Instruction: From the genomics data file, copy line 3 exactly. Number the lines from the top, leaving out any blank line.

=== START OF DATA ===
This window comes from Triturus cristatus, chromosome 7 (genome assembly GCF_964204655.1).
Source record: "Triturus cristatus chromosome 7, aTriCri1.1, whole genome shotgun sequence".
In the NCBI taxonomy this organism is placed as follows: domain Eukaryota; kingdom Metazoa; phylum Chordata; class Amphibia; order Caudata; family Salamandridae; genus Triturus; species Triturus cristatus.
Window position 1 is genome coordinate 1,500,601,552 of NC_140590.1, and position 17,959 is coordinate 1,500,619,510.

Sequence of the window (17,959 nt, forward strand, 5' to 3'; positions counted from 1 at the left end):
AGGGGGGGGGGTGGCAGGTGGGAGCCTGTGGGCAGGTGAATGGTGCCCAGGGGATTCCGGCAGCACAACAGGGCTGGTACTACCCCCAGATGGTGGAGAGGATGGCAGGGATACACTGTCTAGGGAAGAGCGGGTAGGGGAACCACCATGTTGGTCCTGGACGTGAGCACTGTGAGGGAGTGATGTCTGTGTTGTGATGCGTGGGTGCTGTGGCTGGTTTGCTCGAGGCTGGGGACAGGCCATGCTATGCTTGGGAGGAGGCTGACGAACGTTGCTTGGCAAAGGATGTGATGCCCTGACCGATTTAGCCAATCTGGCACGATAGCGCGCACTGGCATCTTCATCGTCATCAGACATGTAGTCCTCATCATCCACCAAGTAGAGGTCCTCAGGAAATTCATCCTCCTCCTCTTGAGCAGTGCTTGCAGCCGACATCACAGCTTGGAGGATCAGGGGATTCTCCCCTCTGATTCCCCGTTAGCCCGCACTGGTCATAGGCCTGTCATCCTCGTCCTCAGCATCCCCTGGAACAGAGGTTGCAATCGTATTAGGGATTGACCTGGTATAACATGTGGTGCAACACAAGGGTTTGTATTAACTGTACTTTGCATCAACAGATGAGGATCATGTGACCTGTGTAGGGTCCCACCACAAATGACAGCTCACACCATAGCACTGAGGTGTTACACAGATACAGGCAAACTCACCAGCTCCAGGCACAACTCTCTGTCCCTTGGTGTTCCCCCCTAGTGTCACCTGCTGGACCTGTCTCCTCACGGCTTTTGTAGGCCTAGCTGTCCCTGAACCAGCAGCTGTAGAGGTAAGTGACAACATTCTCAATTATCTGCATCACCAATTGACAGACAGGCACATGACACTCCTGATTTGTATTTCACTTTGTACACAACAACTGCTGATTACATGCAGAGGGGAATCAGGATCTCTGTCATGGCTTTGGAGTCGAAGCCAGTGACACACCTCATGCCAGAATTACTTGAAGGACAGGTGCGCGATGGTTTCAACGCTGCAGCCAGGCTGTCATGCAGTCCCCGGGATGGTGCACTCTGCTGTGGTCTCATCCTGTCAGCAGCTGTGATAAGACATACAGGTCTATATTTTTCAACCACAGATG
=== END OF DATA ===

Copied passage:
In the NCBI taxonomy this organism is placed as follows: domain Eukaryota; kingdom Metazoa; phylum Chordata; class Amphibia; order Caudata; family Salamandridae; genus Triturus; species Triturus cristatus.